Crude prices came under renewed selling pressure Monday after OPEC said it would not cut oil output despite fears of a glut, and a UAE official opposed holding an emergency meeting of the producer group to fix prices.
U.S. crude settled down $1.90 at $55.91 per barrel, the lowest settlement since May 2009. The contract slide further in after-hours trading.
Benchmark Brent oil was down 65 cents at $61.20. It had risen as much as $1.40 earlier to $63.25 after a session low at $60.28, a bottom since July 2009.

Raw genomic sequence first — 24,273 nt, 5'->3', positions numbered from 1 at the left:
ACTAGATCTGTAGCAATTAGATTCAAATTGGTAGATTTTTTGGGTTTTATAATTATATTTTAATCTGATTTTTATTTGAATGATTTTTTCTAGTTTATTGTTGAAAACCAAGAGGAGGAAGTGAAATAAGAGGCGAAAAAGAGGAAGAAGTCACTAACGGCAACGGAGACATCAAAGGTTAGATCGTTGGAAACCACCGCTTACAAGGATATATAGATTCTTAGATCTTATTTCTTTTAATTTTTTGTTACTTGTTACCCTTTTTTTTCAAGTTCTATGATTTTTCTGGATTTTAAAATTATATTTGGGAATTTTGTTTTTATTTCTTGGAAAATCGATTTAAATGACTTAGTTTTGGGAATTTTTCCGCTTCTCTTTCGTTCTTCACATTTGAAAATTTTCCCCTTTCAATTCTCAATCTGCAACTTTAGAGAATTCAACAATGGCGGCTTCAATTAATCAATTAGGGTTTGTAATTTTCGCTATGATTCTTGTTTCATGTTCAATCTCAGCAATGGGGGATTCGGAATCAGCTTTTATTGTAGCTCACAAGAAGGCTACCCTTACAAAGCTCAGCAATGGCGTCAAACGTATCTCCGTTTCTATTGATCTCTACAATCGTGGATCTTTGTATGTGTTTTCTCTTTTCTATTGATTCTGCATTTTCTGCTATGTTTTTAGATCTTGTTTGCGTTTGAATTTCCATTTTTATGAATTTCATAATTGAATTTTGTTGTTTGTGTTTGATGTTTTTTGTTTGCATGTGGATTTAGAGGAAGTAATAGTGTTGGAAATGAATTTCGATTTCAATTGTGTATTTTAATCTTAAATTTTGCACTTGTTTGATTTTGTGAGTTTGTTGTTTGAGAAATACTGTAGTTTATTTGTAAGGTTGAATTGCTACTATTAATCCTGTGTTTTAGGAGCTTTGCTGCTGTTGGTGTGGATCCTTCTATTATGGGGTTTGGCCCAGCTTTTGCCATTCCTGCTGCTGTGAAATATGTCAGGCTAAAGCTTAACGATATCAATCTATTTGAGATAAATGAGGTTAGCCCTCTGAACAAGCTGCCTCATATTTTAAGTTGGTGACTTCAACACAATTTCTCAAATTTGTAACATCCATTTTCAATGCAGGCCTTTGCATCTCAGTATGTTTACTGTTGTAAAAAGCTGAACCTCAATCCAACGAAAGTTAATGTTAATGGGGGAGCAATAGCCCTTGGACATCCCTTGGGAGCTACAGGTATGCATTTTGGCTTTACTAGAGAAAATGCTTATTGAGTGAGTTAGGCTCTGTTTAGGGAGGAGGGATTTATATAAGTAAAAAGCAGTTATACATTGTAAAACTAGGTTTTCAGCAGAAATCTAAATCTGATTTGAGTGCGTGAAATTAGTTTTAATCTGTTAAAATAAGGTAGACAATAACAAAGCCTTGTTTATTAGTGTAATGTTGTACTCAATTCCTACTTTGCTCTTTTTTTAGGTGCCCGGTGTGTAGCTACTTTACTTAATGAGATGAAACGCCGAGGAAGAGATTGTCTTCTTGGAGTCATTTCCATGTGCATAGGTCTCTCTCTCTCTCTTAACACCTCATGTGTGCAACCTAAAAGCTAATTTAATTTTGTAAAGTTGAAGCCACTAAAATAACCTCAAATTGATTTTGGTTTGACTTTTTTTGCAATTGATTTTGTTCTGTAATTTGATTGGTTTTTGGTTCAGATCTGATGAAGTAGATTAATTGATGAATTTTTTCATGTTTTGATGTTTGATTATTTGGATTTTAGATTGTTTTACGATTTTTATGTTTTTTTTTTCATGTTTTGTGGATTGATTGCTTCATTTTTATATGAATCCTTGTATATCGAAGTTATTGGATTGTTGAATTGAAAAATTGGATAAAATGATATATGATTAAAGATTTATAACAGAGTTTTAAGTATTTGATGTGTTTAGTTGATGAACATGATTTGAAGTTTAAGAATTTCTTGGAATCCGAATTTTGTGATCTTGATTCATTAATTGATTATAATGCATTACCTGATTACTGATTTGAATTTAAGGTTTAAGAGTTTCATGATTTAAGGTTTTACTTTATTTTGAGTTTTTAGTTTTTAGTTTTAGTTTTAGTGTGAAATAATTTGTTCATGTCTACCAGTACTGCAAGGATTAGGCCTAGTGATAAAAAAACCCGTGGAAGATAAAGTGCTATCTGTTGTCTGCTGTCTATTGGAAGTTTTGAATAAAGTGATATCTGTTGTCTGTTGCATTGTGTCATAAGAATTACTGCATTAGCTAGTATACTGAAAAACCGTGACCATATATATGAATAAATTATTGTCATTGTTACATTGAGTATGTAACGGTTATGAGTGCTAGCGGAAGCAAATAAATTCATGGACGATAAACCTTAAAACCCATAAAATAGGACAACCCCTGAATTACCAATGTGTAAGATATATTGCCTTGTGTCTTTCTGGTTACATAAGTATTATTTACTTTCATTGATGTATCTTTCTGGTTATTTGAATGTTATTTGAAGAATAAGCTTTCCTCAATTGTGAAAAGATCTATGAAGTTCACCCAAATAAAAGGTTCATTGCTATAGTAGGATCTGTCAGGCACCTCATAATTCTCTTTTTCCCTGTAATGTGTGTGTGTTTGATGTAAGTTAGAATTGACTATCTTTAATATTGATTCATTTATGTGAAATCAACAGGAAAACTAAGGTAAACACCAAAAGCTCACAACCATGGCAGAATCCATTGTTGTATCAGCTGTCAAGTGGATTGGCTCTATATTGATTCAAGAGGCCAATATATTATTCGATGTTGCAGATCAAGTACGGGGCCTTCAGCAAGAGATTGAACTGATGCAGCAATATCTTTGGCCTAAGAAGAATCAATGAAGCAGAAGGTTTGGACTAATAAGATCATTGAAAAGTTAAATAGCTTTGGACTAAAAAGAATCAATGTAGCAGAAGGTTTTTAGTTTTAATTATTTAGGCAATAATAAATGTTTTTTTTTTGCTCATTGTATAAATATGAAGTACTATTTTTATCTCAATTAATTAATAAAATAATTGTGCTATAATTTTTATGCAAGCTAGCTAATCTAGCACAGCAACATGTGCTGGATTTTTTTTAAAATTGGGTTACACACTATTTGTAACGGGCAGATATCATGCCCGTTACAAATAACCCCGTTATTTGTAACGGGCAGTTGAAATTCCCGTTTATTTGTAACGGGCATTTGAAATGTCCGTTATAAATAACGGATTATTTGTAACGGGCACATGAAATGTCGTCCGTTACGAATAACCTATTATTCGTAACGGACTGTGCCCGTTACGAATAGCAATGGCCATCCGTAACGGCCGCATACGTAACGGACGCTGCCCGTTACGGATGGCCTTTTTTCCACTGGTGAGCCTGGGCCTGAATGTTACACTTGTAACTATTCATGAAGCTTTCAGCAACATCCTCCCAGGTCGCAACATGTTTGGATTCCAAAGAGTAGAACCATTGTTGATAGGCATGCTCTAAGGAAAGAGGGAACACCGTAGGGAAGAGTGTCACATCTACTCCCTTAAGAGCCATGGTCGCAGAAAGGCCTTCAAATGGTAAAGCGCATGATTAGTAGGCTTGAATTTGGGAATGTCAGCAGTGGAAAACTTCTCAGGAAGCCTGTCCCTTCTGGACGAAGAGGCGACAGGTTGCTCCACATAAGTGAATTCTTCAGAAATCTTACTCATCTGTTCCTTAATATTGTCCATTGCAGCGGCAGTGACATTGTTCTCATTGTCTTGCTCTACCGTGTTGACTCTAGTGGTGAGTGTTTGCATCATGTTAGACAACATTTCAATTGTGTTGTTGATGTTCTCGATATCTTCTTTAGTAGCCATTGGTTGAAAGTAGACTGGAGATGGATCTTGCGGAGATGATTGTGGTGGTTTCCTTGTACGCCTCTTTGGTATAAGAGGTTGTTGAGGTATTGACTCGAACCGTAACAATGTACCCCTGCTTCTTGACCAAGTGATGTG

"You have all these OPEC officials reiterating they are not going to cut production, so you are seeing selling into the rallies," said Phil Flynn, analyst at Price Futures Group in Chicago.
Abdullah al-Badri, secretary-general of the Organization of the Petroleum Exporting Countries, said the group could ride out an oil price slump since June of nearly 50 percent without amending production. Influenced by top exporter Saudi Arabia, OPEC decided last month that cutting output meant losing its market share.
Suhail Bin Mohammed al-Mazroui, oil minister of the United Arab Emirates, later said there was no need for an emergency OPEC meeting to help support prices.